Day 6- Pride

Pain woke him the next morning. A headache from very mild insulin shock mixed with the worst stomach ache of his life kept Leon groggy. He would’ve stayed in bed if he didn’t feel so driven. He had to win the bet now. He’d come way too far, risked and changed far too many things to fail now.
But he’d hit a snag; he had no idea how to commit a sin of pride. After all, he could define pride. He could recognize it in people when he saw it. But when did it become a sin? Was pride itself a sin, or was there an action that needed to come from it? And what was so wrong with being proud of one’s actions, anyway?
Suddenly, he became aware of a gradual change in his way of thinking. Whether it was a sin or not, he had grown proud of what he was doing. It was almost like teaching foolish people a lesson. Ron Carson might someday realize that something of his had been stolen, and he hadn’t even noticed. Maybe that’d make him think twice about buying so much useless junk in the future. It might help make him a more responsible person.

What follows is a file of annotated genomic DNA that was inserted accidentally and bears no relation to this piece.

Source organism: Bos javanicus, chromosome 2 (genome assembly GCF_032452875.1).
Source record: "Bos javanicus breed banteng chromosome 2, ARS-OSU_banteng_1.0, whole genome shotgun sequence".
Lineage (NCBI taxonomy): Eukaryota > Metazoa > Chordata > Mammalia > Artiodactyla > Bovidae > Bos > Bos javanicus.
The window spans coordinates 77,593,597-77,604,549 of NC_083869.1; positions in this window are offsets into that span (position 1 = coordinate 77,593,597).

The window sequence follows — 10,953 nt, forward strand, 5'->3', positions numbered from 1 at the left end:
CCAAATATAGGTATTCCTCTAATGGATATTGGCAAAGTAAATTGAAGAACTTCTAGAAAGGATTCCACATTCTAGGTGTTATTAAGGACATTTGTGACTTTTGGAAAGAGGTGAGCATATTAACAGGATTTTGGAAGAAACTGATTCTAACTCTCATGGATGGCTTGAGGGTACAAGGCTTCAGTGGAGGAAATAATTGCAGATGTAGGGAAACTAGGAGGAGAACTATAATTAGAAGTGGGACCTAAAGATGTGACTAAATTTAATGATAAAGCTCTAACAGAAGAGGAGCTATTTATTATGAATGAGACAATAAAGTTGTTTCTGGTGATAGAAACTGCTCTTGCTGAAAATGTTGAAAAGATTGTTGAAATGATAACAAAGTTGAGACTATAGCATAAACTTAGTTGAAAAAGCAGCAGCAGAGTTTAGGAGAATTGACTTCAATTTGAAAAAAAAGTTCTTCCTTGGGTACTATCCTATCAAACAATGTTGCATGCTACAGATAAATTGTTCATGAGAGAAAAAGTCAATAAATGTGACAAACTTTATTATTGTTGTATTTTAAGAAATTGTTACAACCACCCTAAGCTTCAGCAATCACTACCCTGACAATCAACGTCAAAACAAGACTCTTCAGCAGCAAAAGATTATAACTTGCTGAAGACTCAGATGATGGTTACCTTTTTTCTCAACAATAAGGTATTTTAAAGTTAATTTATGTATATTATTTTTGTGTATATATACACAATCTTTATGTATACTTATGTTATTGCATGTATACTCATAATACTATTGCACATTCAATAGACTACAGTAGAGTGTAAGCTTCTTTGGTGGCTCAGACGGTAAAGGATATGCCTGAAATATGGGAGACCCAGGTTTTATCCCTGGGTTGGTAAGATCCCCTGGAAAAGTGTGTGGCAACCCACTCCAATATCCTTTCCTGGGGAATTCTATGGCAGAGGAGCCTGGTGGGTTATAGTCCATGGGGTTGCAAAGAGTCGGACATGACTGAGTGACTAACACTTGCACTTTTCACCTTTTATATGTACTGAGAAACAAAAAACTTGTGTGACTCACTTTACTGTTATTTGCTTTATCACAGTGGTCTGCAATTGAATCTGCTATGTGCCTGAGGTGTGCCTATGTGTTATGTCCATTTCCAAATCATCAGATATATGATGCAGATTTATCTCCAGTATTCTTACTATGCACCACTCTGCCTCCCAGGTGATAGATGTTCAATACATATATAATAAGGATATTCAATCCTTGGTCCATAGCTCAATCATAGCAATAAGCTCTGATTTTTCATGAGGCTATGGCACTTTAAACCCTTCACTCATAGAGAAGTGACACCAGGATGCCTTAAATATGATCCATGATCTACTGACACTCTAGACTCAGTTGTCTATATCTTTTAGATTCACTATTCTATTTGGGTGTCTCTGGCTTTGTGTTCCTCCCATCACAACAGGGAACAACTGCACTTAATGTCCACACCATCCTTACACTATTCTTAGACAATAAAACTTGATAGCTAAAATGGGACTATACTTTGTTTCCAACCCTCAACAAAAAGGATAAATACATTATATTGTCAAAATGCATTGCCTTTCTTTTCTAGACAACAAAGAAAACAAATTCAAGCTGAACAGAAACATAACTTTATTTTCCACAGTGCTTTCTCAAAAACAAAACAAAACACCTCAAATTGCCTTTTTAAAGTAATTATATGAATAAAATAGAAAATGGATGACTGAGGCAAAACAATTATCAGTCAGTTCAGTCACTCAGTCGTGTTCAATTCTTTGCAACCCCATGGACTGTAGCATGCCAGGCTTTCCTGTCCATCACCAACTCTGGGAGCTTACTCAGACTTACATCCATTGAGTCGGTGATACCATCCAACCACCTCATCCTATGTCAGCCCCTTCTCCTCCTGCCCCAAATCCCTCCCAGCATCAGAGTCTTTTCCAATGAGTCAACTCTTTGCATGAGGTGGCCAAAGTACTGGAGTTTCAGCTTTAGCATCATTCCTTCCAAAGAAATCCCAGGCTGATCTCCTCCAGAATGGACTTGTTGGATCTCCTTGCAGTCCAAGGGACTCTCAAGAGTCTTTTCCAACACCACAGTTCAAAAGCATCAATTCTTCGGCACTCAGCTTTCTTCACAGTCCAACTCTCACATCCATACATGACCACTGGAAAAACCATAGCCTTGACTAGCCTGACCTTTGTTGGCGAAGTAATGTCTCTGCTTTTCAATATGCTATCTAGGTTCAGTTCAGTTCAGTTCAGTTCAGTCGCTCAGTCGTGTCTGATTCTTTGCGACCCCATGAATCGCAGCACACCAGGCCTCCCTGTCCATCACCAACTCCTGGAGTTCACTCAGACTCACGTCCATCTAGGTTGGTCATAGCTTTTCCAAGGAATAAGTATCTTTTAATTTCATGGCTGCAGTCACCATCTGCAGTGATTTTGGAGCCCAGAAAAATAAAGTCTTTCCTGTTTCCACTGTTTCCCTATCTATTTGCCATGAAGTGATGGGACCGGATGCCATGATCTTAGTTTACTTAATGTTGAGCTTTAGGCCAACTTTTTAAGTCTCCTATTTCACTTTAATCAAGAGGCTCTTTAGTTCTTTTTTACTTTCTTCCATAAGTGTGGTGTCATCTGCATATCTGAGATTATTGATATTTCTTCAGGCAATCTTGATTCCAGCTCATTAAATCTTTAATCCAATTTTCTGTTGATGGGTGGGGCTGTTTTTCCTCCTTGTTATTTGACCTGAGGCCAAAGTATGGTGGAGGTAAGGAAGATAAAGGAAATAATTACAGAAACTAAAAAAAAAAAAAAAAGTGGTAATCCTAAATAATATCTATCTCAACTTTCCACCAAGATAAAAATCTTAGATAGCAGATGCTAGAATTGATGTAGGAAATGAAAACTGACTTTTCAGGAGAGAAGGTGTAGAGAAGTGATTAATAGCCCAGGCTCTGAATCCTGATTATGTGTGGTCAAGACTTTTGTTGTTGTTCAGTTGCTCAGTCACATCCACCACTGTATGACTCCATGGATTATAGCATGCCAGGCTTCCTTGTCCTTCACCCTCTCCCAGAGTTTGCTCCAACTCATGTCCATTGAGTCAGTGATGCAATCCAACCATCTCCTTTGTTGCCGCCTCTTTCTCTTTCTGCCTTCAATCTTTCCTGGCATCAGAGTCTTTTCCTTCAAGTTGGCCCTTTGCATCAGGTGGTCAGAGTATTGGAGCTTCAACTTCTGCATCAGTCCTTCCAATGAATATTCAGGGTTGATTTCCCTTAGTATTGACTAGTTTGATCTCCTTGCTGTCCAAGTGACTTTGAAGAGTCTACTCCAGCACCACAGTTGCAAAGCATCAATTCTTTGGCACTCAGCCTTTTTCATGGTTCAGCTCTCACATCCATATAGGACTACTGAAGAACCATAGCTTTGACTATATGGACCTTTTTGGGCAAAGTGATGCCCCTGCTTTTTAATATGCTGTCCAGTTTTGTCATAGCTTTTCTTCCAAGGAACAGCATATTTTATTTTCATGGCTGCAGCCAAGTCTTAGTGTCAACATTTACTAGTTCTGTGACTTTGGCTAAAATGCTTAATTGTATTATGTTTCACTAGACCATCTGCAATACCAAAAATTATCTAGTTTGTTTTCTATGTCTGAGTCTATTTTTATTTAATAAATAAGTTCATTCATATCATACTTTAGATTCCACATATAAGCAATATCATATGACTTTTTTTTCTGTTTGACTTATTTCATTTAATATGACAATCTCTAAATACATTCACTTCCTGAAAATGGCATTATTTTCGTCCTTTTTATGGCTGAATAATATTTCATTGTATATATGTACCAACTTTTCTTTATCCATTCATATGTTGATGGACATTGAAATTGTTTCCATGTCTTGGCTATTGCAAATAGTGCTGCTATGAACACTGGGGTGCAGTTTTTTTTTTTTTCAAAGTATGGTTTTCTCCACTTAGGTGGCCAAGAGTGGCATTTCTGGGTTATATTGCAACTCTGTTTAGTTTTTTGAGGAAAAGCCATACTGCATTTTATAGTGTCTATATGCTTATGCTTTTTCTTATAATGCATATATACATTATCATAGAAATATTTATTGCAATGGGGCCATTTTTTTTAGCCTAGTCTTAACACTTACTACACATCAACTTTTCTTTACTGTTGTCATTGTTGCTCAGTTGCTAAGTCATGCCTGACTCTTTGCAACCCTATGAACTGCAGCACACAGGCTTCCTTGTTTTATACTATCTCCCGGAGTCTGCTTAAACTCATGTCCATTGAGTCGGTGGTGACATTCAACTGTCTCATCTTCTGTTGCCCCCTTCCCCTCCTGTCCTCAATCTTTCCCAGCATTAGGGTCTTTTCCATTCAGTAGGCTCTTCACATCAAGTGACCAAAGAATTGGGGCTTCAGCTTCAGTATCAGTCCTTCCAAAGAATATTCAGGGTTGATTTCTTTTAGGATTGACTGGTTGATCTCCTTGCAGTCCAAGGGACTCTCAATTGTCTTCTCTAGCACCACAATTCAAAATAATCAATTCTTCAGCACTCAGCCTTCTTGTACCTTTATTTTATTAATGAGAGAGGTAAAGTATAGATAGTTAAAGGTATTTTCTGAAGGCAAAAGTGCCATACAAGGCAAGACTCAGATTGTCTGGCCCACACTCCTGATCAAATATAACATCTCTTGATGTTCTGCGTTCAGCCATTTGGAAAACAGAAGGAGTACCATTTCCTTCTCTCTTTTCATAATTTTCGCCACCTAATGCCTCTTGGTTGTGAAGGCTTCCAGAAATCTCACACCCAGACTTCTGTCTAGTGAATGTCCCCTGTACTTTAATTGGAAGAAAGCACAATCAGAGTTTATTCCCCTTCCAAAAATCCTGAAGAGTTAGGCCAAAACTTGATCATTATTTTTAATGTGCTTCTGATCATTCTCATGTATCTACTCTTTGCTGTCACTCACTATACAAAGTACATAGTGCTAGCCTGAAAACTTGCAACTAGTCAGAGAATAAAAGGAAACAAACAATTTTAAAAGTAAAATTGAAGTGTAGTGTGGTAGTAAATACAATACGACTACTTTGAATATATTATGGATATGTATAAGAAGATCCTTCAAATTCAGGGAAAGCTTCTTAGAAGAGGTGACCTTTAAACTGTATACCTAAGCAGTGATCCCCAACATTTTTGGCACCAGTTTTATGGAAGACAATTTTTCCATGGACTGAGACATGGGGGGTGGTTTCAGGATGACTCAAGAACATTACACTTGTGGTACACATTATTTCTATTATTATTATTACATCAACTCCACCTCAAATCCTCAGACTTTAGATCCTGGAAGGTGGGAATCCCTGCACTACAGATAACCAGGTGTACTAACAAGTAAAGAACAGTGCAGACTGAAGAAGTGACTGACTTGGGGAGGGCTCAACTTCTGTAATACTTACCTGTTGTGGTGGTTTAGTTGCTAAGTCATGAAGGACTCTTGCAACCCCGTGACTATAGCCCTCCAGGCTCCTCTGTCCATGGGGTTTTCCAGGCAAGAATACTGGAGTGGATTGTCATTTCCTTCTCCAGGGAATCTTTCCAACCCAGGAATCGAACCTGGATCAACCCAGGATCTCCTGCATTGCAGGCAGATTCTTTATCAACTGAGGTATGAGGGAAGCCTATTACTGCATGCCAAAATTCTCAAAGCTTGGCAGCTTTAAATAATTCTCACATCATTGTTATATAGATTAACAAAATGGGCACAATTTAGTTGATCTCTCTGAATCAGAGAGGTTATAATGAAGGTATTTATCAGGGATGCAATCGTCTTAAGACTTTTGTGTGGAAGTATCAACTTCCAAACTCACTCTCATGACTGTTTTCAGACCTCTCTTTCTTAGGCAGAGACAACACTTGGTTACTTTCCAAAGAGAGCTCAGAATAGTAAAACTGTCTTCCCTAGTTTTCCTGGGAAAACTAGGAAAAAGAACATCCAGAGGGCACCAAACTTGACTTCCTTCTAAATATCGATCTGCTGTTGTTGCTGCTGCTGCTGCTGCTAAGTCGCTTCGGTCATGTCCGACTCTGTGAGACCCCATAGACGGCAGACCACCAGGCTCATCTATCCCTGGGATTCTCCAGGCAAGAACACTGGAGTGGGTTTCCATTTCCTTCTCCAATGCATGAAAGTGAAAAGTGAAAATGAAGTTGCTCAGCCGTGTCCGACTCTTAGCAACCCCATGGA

More likely sooner than later, Crystal would realize that what she’d done with him was a mistake. He’d just used her like her previous boyfriend, and probably like any others before him had too. This realization would give her the opportunity to realize that she needs to be more discerning when it comes to giving herself away. Maybe this was just what she needed to start looking for someone that’d actually treat her right instead of just the same old jerks.